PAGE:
We shall see and we shall know,
We shall know and we shall love,
We shall love and we shall praise.
Behold our end which is no end.


Somebody remarked that our praise will not end, because we will for ever discover new aspects of God's beauty, holiness and goodness; for God is infinite, and we are and will always be finite, and so we will be "lost" in wonder, love and praise, as the hymn puts it.

In adoration we begin where we should--with God--by putting first things first. Our Lord taught his disciples a special prayer and it began with God, "Our Father," and then proceeds to glorify and adore him: "hallowed be thy name." In starting with adoration, we follow the pattern our Lord left us.

The day of Pentecost had come, and they were all together in one place. Suddenly there came from the sky what sounded like a strong, driving wind, a noise which filled the whole house where they were sitting. And there appeared to them flames like tongues of fire distributed among them and coming to rest on each one. They were all filled with the Holy Spirit and began to talk in other tongues, as the Spirit gave them power of utterance.

Now there were staying in Jerusalem devout Jews drawn from every nation under heaven. At this sound a crowd of them gathered, and were bewildered because each one heard his own language spoken; they were amazed and in astonishment exclaimed, "Surely these people who are speaking are all Galileans! How is it that each of us can hear them in his own native language? Parthians, Medes, Elamites; inhabitants of Mesopotamia, of Judaea and Cappadocia, of Pontus and Asia, of Phrygia and Pamphylia, of Egypt and the districts of Libya around Cyrene; visitors from Rome, both Jews and proselytes; Cretans and Arabs--all of us hear them telling in our own tongues the great things God has done."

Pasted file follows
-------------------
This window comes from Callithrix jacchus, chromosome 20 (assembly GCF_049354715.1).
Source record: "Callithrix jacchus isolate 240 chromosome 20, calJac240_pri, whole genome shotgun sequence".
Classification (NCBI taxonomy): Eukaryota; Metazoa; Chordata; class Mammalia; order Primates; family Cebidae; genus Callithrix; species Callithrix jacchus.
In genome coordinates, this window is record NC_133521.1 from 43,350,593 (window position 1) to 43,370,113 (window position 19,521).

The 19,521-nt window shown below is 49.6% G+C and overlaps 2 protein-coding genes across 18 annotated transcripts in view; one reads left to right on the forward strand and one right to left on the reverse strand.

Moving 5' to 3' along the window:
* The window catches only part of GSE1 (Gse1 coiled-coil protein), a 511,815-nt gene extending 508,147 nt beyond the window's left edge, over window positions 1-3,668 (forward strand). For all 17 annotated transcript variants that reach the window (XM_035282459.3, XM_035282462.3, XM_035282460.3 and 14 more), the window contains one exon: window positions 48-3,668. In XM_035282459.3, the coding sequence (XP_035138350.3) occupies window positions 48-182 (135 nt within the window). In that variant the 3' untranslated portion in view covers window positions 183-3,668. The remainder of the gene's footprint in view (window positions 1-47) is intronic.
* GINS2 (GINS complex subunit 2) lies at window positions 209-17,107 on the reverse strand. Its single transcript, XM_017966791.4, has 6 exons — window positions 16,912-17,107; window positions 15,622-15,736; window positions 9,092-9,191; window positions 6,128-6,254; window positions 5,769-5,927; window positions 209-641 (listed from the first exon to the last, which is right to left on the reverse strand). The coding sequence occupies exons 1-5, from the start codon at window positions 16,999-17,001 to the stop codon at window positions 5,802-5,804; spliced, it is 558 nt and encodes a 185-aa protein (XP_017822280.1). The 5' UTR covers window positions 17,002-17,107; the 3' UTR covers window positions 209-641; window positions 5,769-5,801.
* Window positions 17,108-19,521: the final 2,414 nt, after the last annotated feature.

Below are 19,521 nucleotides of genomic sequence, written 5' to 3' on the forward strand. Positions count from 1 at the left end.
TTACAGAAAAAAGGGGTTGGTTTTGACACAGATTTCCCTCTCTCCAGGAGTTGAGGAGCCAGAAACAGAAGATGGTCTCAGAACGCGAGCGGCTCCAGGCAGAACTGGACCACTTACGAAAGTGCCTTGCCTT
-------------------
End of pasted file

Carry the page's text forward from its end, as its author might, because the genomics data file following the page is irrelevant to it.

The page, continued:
-Acts 2:1-11


An African Canticle

All you big things, bless the Lord.
Mount Kilimanjaro and Lake Victoria,
The Rift Valley and the Serengeti Plain,
Fat baobabs and shady mango trees,
All eucalyptus and tamarind trees,
Bless the Lord.
Praise and extol Him for ever and ever.

All you tiny things, bless the Lord.
Busy black ants and hopping fleas,
Wriggling tadpoles and mosquito larvae,
Flying locusts and water drops,
Pollen dust and tsetse flies,
Millet seeds and dried dagaa,
Bless the Lord.
Praise and extol Him for ever and ever.

-Traditional African


Today Is God

In the beginning was God,
Today is God,
Tomorrow will be God.
Who can make an image of God?
He has no body.
He is the word which comes out of your mouth.
That word! It is no more,
It is past, and still it lives!
So is God.

-Pygmy


Praise from Every Nation

After that I looked and saw a vast throng, which no one could count, from all races and tribes, nations and languages, standing before the throne and the Lamb. They were robed in white and had palm branches in their hands, and they shouted aloud:

"Victory to our God who sits on the throne, and to the Lamb!"

All the angels who stood round the throne and round the elders and the four living creatures prostrated themselves before the throne and worshipped God, crying:

"Amen! Praise and glory and wisdom, thanksgiving and honour, power and might, be to our God for ever! Amen."

-Revelation 7:9-12


How Great Thou Art